The PIA's attorneys argue that the allegations must be withdrawn from the case because they are “completely irrelevant” Served for ৷ in this paragraph. “
ExpressVPN and PIA have denied the allegations in a statement to Wired. A spokesman for ExpressVPN also stressed that “the operation of the ExpressVPN service has not been changed or otherwise affected in the context of the parties' dispute.”
The PIA has maintained that this lawsuit endangers user privacy and therefore it will continue to fight in court. “We strongly believe that the use of VPNs is a legitimate way to protect one's online privacy, a fundamental human right that is at risk of increasing violations,” the company said.
Legal counsel representing movie studios did not respond to WIRED's request for comment.
Although Hollywood has waged legal battles around the world for years, its fight against the VPN industry in the United States has intensified over the past year. VPN company TorGuard, for example, has entered into legal hot water with the same group of plaintiffs who successfully forced the VPN provider to block BitTorrent traffic for its US users. And in October 2021, VPN.ht agreed with the filmmakers to not only block BitTorrent, but also to log traffic to its US servers. Hollywood studios have sued providers such as Surfshark, VPN Unlimited and GenMate.
Film company Voltage, which is part of a group of companies that regularly sue VPN providers, went one step further by sending letters to Internet customers demanding fines for alleged piracy and threatening legal action.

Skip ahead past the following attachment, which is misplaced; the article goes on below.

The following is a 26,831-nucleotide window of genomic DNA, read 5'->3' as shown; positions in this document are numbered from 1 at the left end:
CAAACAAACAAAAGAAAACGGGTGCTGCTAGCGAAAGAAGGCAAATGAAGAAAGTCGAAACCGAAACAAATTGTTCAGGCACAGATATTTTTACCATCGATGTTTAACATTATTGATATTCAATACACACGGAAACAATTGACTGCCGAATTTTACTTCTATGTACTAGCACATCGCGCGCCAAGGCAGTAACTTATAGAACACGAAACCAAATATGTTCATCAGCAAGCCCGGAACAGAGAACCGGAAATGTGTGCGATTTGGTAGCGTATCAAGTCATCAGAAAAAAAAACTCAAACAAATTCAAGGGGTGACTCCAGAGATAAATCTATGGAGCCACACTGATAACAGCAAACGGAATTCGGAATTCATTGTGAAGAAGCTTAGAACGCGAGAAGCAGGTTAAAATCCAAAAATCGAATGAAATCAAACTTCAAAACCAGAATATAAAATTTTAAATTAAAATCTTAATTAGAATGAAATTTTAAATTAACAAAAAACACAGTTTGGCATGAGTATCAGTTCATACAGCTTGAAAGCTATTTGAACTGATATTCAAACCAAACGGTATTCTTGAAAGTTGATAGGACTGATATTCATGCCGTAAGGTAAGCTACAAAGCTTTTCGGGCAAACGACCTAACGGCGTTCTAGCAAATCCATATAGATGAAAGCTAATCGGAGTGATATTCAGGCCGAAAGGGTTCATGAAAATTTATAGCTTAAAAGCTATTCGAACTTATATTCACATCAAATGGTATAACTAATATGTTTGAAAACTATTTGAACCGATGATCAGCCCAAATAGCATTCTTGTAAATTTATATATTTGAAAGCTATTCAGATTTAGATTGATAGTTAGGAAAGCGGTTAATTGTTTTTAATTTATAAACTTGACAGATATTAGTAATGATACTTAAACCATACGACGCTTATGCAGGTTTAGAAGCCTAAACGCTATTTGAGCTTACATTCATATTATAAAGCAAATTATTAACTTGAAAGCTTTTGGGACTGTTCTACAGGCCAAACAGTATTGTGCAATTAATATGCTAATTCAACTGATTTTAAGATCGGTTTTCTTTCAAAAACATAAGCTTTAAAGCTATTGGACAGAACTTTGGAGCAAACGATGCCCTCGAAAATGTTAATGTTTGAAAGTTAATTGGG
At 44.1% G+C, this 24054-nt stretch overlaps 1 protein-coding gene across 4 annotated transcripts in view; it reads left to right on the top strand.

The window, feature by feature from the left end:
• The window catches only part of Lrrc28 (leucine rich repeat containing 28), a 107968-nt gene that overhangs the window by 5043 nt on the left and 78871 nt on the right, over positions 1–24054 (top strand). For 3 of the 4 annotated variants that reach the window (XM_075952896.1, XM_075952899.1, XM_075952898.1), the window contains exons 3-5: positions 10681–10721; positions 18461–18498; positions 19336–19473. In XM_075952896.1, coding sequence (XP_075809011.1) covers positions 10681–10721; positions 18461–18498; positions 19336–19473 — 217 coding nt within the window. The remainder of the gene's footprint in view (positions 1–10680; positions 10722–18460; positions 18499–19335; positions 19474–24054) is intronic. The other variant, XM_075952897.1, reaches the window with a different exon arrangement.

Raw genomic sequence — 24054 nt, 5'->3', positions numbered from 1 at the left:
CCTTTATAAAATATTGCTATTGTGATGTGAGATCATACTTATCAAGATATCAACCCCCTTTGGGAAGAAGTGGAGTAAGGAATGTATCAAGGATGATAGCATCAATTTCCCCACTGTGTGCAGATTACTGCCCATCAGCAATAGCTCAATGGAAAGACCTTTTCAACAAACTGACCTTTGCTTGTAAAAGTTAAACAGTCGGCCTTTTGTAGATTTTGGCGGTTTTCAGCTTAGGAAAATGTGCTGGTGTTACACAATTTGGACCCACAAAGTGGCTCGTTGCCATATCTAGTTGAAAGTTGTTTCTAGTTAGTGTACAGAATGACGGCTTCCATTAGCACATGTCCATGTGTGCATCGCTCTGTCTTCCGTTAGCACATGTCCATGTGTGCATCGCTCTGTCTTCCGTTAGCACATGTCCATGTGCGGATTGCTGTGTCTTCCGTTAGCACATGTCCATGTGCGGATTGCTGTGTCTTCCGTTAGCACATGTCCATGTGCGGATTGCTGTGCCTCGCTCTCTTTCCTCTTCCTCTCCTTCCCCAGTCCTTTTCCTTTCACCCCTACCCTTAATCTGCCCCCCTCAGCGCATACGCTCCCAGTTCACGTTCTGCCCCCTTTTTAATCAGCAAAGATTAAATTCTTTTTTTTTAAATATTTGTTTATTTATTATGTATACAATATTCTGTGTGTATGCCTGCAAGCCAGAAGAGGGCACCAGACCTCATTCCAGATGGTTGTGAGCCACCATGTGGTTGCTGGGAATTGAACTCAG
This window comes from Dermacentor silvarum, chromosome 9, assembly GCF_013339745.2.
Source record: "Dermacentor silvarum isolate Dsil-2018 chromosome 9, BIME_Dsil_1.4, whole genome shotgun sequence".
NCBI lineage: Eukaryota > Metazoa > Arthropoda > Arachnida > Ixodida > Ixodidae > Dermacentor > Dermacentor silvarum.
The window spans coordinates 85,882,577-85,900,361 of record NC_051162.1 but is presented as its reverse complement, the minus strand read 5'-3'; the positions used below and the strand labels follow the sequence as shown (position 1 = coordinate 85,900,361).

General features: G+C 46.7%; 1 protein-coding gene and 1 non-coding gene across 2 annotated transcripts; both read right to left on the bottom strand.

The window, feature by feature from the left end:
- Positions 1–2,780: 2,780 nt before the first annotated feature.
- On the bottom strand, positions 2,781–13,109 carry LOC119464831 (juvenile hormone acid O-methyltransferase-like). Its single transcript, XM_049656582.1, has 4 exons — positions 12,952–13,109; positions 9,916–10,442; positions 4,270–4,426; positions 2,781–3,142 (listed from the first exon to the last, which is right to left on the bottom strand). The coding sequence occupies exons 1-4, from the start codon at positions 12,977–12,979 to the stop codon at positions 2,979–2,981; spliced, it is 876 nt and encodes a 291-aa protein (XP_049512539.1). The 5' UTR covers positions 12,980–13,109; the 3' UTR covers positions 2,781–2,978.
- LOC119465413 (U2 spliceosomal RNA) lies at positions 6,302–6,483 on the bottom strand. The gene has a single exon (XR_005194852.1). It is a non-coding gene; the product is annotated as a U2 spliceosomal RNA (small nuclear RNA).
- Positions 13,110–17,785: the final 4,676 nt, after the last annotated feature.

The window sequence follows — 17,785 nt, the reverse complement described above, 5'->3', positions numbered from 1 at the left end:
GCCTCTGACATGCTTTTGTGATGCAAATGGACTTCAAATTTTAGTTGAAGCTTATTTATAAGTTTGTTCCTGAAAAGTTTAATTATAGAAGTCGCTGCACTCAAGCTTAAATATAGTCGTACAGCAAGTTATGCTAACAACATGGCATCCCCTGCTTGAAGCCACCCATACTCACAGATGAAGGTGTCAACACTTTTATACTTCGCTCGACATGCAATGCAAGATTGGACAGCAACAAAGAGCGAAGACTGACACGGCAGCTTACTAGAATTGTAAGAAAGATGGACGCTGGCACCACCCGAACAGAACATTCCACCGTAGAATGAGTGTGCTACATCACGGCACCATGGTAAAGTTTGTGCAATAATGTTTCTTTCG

In March 2021, some similar production companies sued ExpressVPN and PIA, suing no-log VPN provider LiquidVPN for “encouragement and convenience” piracy. Film companies later demanded ১০ 10 million in damages from the company. A judge issued a default ruling against LiquidVPN this March, ordering studios to pay 14 million.
The lawsuit is based on the liquid marketing practice of LiquidVPN and claims that VPN is “optimized for torrenting” and allows you to “unblock ISP banned streams”. These strategies, the studios argued, encourage illegal use of the service by those who wish to avoid legal restrictions on accessing online content. They may be right.
According to the Electronic Frontier Foundation (EFF), an Internet civil liberties group, Hollywood's claims are “extreme and not supported by law.” But VPNs are also entering dangerous areas through their marketing strategies.
“The studios argued that a VPN provider And its hosting company They should have a legal obligation to monitor what their clients are doing with the service to see if copyright infringement is taking place, “said Mitch Staltz, a senior EFF staff attorney. “Not only the law, it will undermine the whole purpose of a VPN service, which is to protect people from internet snatching.”
Staltz warns, however, that bold marketing language used by VPNs, such as LiquidVPN's “Optimized for Torrenting” claim, could be considered a “temptation” in a legal context and carry liability for copyright infringement. For fear of heavy financial losses, VPN providers may instead suspend some of their services or settle out of court.
“Conversely, a VPN that does not encourage the use of advertising or infringing will generally not be liable in court even if some users do infringe,” Stoltz said. “This is an important legal protection for VPN providers, who provide an important service that would be compromised if they faced the need for extensive monitoring and blocking.”
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